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Will Mobile Phones Make Vehicle Navigation Systems Obsolete?

Is it still worth spending the extra money — often in excess of $1000 — to opt for a navigation system in a new vehicle? Perhaps not. Mobile phones may render such systems completely obsolete.

Most smartphones — like Apple’s iPhone — already have mapping software and basic naviagation tools installed, but some of the latest applications all but eliminate the need to have a hard-wired system. Google’s latest navigation program for its Android operating system functions much like a conventional GPS unit, and a new Nokia application for Android can provide turn-by-turn voice navigation in 76 different countries and 4 different languages. Better yet? It’s free.

Automotive News reports consumers are increasingly looking to have navigation systems that can be moved from car to car, and while portable GPS units offer such mobility, mobile phones have a few trump cards. Not only does using a smart phone for navigation allow users to carry one device instead of two, but map updates — usually a costly upgrade — are also free, and can be performed in real time. Such applications can also provide users with traffic information, alternate views of the map data, and ease the search for new destinations.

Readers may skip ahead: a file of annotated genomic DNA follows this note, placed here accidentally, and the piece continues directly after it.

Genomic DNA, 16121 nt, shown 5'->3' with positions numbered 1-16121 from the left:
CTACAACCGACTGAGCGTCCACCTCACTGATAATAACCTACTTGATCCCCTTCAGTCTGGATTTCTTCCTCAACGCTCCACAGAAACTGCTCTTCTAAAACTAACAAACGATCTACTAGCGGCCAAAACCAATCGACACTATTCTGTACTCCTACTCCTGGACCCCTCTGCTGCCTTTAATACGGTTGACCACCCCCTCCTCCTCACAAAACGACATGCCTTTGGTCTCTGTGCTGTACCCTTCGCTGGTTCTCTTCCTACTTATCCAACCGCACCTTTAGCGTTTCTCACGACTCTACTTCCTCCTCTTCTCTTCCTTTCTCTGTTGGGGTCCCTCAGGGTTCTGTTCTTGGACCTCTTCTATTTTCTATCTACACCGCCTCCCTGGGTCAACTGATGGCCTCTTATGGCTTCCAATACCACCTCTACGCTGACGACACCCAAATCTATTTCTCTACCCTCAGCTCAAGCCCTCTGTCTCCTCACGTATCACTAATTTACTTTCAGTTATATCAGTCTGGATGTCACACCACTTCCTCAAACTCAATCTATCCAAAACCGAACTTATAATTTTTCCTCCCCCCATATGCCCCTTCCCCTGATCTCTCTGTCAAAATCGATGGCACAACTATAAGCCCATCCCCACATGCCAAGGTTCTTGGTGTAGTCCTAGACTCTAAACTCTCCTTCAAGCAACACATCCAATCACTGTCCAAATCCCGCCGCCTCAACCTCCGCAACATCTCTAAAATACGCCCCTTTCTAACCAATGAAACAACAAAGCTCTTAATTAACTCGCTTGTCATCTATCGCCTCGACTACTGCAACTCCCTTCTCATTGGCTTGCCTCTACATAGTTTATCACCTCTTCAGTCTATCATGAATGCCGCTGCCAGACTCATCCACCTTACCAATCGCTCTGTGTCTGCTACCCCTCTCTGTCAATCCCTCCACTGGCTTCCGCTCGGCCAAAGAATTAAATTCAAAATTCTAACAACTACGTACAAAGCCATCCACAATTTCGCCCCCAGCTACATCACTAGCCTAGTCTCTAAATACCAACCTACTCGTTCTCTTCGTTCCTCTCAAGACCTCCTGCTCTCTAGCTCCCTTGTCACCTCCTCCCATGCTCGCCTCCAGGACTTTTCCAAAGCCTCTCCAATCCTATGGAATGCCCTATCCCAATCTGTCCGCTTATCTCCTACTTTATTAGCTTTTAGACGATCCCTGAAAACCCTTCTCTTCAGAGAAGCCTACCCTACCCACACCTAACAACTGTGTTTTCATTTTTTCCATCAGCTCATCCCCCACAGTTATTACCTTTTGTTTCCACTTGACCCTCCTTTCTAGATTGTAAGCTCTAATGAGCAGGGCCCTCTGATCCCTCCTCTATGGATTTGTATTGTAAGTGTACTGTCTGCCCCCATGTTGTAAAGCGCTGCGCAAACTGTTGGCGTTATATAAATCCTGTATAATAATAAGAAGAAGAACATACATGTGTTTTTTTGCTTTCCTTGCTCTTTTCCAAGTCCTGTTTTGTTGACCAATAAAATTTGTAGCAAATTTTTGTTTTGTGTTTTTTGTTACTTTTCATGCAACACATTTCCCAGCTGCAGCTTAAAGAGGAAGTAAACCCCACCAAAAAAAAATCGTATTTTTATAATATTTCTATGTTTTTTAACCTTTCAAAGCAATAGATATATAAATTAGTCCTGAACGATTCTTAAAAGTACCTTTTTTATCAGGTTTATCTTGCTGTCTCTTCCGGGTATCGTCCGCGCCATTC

Automakers and dealers worry that these new offerings will decrease the take rate on navigation systems, which often can rake in profit for both parties. Still, they could learn to adopt the technology — Audi’s new 2011 A8 sedan incorporates Google Maps into its factory-installed navigation system, which pairs with the driver’s smartphone to provide updates and other interactive features.

Source: Automotive News

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2011 Audi A8

Fair Market Price $31,954 L quattro Sedan
Motor Trend Rating
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0-60 MPH:

5.3 SECS

EPA MPG:

17 City / 27 Hwy

Horse Power:

372 @ 6800

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